Monday, 21 November 2011

Writing in Victorian Times

Like many writers, I adore pens and pencils and stationery of all kinds. Even though most writing is now done on the computer by typing on keys, nothing beats the pleasure of a new notebook and all the pristine pages awaiting the point of a pen.
Throughout history, most writing implements were fashioned from whatever material was available, such as reeds and feathers. Quill pens, made of sharpened goose feathers, were used in Europe by the 13th century. Although metal pens were made from the late 16th century, they were mostly ornamental and rare.
In 1803, Bryan Donkin developed a steel nib which wasn’t very successful,  as the ink corroded the steel and it was less flexible than a quill. The English inventor Joseph Gillot eventually cut three slits into the nib to make it more flexible, making steel nibs commercially available by the 1830s.
Quills and steel nib pens were slow to use, as they had to be dipped in ink every few seconds. In 1832, John Joseph Parker developed a way of producing a pen with its own reservoir of ink. Fountain pens didn’t catch on until 1884, however, when the American inventor Lewis Waterman developed the first practical version using non-corrosive ink.
The ink used for quills and steel nib pens was contained in a bottle, until portable inkwells appeared in the 19th century. The writer then pressed a blotter over the wet ink to prevent smudges on the paper. Rolling blotters were popular during the 19th century. Letters were then folded up and sealed with wax.
Children at Victorian schools used a slate pencil, or sometimes a piece of chalk, to write on a slate. When they finished, they wiped the slate clean with a rag cloth. Older children copied letters on to paper with a nib pen which they dipped in ink. The ink was kept in a large bottle and dispensed into individual inkwells on the desks. You can still see these in very old schools.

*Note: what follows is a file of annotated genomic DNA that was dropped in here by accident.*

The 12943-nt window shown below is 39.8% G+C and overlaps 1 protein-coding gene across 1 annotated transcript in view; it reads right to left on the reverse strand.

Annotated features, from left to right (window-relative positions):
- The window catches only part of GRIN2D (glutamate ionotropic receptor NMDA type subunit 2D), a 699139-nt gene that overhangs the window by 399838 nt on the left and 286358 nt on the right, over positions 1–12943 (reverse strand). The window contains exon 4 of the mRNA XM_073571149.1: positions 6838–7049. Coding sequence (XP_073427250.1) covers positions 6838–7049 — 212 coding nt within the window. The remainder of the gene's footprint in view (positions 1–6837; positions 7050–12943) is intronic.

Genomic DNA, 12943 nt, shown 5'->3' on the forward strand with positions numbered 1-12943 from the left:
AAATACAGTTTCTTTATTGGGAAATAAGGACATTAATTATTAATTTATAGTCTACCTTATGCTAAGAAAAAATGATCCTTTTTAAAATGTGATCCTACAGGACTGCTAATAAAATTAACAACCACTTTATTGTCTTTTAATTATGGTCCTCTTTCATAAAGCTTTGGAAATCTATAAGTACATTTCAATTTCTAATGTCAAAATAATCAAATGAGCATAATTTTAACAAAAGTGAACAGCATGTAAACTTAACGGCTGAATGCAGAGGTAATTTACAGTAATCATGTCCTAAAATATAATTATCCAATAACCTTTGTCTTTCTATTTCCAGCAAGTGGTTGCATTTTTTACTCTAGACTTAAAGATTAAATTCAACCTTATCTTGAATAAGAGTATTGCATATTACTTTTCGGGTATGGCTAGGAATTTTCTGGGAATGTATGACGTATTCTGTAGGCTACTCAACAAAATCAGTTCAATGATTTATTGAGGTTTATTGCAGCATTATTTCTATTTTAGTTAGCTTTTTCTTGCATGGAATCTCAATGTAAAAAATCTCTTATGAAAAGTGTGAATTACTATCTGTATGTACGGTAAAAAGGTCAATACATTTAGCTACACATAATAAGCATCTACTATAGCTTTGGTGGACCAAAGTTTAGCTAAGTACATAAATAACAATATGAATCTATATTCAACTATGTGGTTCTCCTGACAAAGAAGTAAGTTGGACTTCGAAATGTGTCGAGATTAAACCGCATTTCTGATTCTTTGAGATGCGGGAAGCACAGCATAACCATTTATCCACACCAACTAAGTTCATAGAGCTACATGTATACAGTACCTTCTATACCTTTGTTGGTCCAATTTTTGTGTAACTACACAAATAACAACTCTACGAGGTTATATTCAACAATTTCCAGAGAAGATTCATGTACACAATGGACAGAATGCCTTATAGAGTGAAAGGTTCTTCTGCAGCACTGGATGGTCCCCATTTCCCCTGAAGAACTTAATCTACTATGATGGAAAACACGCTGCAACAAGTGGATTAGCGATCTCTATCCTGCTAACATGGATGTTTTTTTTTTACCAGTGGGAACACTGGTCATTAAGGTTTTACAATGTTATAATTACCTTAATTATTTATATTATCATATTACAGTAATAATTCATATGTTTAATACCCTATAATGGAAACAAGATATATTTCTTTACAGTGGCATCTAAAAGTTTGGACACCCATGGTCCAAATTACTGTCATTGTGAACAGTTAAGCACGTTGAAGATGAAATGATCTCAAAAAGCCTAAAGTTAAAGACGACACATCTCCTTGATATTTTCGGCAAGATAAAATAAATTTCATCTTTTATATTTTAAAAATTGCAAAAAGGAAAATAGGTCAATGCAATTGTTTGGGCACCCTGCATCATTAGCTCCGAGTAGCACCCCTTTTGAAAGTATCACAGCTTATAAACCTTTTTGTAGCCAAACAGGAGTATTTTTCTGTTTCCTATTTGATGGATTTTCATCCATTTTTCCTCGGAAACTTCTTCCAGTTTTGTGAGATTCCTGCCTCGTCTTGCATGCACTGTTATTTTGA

Surprisingly, the first typewriter was invented as early as 1829, by American William Austin Burt, and was made of wood. By 1866, Christopher Latham Sholes and Carlos Glidden produced a workable typewriter using the QWERTY keyboard. Seven years later, Sholes signed a contract with E. Remington and Sons, who made the first mass-produced typewriters in 1873, which they renamed the Remington 1. Although Thomas Edison invented the first electric typewriter in 1872, it was not actually sold until 1902.
We’ve come a long way since quills, but I’m so glad that pen and paper have survived to be used as an alternative to all the fast-changing technology!



Carolb said...

Interesting post, Rosemary, thank you.
I remember having to use a fountain pen when I went to Secondary school- cartridges were so much easier than bottled ink. But being left handed it left a lot of my pages smudged.

Rosemary Gemmell said...

Hi Carol- thanks for commenting. I don't remember using anything but a biro or a pencil!

Noelene said...

Showing my age here, perhaps, :) but I remember those messy inkwells in my school desk in the 1950s in a small country school in Australia. Got blue ink all over your fingers and big blobs if too much ink came out. I couldn't wait to learn shorthand and typing at high school and love all forms of communication but still my favourite method of writing is with pen/biro on paper. Very therapeutic.

Rosemary Gemmell said...

Thanks for that, Noelene - I can just picture that ink! Have to agree about pen and paper - I'm sure I write better that way but usually go straight to computer when at home.